Can we let Martin rest in peace? Please?
This is that time of the year where the holiday prompts our nation to acknowledge and pay tribute to Martin Luther King Jr. MLK Day celebrations all around the country will have keynote speakers expound on everything from what he liked to eat, to the honors he received, and thunderously highlight what we should be doing now to continue beating the drums for justice. Many wrestle with how to reference him in their Sunday sermons or on their social media pages. Some awkwardly interject quotes into chats at the water cooler when people really want to talk about the NFL playoffs. There is dissonance for many of us—whether we feel temporary inspiration and just move on or the holiday only triggers frustration over how the issues of his day have yet to go away.
Let me be clear—I am NOT a Martin Luther King Jr. fan. I seek to be a follower. Not in the way or to the extent that I follow Christ, but I’ve studied to learn from Martin’s conviction and his strategically influential methods. My faith in Jesus requires a response like King’s in my own life because Jesus’ name is intricately linked with justice. He stood and died for the oppressed and crossed cultural boundaries in ways that were shocking and rebellious for His time. I can’t prioritize Jesus’ moral teachings but only give head nods to justice leaders on their holidays.
In all the celebration of Dr. King, we often focus heavily on his courageous acts when his interest would be that we prioritize fixing the broken laws he openly disobeyed.
Or we misrepresent him using quotes we cherry-pick for “justice-cred”—implying we stand in solidarity with his commitments without actually acting. I understand the genuine intentions because it gets us thinking and talking about what work is still to be done. Most people, however, whether black, white, or brown, would not stand, march with, or actively do anything to support Dr. King were he living today.
A brief look at his “Letter from a Birmingham Jail,” written in 1963, makes this clear. It was a response to a letter written by eight Birmingham white pastors who challenged that it wasn’t the right time for such extreme actions and that people should wait for desegregation to happen on its own schedule. King calls out that black nationalists who hated whites believed non-violent protests would fail, complacent African-Americans did not have the will to fight for their freedom, and white moderate Christians were a bigger stumbling block than the Klu Klux Klan because they preferred maintaining order over bringing about justice.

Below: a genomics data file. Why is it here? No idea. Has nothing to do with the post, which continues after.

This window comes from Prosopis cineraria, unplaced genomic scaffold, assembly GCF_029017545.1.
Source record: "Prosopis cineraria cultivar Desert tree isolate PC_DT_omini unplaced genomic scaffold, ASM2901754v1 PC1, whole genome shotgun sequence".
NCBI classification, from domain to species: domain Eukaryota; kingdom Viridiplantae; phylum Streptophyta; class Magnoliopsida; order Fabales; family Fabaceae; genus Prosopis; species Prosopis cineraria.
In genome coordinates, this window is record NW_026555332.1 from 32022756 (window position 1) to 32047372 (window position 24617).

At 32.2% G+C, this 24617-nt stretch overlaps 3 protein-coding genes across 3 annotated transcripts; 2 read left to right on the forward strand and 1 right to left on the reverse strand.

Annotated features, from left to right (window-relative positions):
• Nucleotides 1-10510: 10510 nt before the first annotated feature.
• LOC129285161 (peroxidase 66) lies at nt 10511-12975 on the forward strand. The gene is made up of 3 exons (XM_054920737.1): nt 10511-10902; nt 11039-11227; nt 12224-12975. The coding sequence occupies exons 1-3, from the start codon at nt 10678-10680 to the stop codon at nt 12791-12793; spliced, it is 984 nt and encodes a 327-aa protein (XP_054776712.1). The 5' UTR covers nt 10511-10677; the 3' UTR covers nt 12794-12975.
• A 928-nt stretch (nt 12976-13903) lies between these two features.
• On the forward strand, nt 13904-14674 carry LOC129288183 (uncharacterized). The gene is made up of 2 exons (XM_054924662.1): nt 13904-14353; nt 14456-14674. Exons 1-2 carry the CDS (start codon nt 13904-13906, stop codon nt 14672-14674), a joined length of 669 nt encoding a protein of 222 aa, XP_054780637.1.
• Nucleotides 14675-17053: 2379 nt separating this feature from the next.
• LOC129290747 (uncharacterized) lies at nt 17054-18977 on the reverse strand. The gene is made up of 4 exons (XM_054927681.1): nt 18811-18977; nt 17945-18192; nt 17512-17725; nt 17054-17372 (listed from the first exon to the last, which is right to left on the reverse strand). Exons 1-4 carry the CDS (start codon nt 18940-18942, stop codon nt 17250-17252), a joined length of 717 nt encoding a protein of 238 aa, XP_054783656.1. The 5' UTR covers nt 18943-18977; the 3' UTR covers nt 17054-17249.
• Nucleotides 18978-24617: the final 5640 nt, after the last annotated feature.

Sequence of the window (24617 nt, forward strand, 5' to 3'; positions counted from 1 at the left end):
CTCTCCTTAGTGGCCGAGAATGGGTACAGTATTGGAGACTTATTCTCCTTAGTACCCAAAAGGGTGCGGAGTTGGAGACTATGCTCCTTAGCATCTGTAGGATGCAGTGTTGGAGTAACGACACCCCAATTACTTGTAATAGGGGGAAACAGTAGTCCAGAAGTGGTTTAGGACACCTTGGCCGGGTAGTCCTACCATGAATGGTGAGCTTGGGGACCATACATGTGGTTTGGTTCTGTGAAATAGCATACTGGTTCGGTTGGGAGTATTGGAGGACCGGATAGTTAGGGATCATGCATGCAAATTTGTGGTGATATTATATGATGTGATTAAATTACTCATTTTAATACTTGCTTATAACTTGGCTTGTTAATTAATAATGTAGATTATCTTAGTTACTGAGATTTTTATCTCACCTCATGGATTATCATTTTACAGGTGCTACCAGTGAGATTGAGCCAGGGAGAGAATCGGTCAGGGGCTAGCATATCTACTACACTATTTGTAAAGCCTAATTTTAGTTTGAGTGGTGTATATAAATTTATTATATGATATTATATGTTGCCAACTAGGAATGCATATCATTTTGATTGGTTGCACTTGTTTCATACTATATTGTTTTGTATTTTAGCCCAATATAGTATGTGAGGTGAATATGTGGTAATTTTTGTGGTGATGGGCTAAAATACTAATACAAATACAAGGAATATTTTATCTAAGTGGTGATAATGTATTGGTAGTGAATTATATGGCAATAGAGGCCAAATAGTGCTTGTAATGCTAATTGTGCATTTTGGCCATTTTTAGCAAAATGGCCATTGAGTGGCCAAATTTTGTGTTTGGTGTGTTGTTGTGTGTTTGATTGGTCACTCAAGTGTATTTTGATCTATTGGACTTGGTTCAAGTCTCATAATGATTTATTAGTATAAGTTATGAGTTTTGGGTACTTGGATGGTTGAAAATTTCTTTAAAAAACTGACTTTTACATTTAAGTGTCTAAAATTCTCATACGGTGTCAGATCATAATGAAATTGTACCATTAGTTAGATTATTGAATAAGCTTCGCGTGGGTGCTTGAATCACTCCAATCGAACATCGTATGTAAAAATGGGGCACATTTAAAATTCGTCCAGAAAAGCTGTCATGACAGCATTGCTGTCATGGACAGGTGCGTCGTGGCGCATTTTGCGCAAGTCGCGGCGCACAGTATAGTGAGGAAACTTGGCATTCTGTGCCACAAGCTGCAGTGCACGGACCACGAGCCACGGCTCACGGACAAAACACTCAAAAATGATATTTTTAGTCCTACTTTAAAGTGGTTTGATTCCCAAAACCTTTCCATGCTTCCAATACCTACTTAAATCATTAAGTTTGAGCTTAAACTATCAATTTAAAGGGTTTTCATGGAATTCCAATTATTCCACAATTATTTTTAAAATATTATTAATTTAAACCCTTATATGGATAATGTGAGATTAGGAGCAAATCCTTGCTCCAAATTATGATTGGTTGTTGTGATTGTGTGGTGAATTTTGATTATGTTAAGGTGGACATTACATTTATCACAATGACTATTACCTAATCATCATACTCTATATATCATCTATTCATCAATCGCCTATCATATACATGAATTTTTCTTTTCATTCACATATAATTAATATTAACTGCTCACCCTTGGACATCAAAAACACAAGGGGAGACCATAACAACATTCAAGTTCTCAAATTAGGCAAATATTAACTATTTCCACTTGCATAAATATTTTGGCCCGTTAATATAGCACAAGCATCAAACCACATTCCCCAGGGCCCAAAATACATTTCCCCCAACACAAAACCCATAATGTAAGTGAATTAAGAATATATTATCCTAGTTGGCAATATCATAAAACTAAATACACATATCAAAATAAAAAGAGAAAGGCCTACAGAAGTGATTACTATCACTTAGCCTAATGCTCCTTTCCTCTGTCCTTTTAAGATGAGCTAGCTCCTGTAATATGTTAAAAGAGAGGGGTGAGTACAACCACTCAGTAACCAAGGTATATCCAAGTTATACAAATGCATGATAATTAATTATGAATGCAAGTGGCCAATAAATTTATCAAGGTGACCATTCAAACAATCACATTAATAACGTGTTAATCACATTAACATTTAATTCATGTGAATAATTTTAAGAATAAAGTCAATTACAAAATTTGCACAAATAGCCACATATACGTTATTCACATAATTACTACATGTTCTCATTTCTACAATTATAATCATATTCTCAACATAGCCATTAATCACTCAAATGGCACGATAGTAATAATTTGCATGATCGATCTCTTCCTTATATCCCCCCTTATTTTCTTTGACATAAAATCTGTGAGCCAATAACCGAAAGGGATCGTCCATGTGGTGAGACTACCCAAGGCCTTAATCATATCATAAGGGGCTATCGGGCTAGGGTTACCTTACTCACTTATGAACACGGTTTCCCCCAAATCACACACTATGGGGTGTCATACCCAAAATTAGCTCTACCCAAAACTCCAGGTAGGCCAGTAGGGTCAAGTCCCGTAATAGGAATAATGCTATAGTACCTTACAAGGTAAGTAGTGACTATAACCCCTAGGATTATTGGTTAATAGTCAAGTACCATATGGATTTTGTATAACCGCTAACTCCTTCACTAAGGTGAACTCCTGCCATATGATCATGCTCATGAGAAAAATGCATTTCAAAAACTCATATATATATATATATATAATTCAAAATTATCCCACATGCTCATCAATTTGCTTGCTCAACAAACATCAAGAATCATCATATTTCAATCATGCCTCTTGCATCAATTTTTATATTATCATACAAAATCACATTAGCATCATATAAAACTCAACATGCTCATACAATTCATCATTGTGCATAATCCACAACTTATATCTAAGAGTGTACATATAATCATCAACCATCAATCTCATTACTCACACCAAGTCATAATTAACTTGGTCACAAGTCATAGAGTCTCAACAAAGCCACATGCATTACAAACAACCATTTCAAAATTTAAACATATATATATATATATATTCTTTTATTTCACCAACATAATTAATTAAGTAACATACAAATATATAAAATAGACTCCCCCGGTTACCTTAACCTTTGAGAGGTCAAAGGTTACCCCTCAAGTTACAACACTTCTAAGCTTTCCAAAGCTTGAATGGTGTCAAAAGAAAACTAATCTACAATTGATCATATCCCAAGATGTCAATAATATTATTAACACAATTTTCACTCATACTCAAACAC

He points out that protesting was necessary because even 100 years after slaves were set free, the systemic racism evident in Birmingham’s segregation, police brutality toward African Americans, and lack of justice in the courts left them no choice but to take non-violent action. He told the pastors that Jesus was an extremist for love. Paul was an extremist for the gospel. Abraham Lincoln and Thomas Jefferson were extremists for liberty—which became fundamental American values.1 King warned that the Christian church was once powerfully functioning as an agent of change, but as defenders of the status quo, it would lose its relevance with young people. This isn’t the King we quote today.
I ask that we let him rest in peace not to have us forget or ignore or dishonor his legacy, but to fulfill it.
Let’s not just quote things he said, but let’s consider what is my committed action that gets Jews, Gentiles, Catholics, Protestants and non-believers to an experience of “free at last.” He referenced Gandhi not just to reflect on his courage, but to remind himself and others that daily, persistent action would bring about major change. What are you and I going to do to understand the true content of character for those we see as “other?”
The opposite of resting in peace would be turning over in his grave. Many of us are contributing to what I suspect is a continuous spin. Those who are supporters but complain, “we haven’t had a real leader since Martin” while only sitting and thinking about what they wish was true—spin. Those who highlight and celebrate what he did as important, but won’t acknowledge that we have issues today that demand direct action to create access to the “justice and liberty for all” in our pledge—spin. And those of us who believe we have it figured out and are righteous on prejudice and justice issues but don’t prioritize authentic relationships with people outside our economic, social, ethnic, or political tribes—spin.
I think if he were alive, he’d want us to find a new black friend—not safely quote a guy who’s been dead 50 years because it’s impolite to disagree with MLK. I think he’d be pushing to elevate the voices of new male and female leaders of all ethnicities who persevere through persecution and opposition the way he did. I’m convinced he would not shy away from controversy, and most Americans would find him too hot to endorse.
We won’t likely stop quoting King this time of year. On behalf of my friends at the water cooler, though, I do ask that instead of trying to impress with a quote they aren’t interested in (or impressed by) that you invite them over for dinner and real conversation. I encourage those who quote him to consider whether or not you would stand next to “moderate-Christian-condemning King” and say “Martin’s my guy” before you endear yourself to the audience by referencing him. Try immersing yourself in the issues of today with resources like these to find the way you can more fully engage in a solution.
I’m going to take steps to extend the male, Christian, heterosexual, able-bodied privilege I have with those who are grasping to pull their bootstraps up, yet are still catching up because they started out way behind.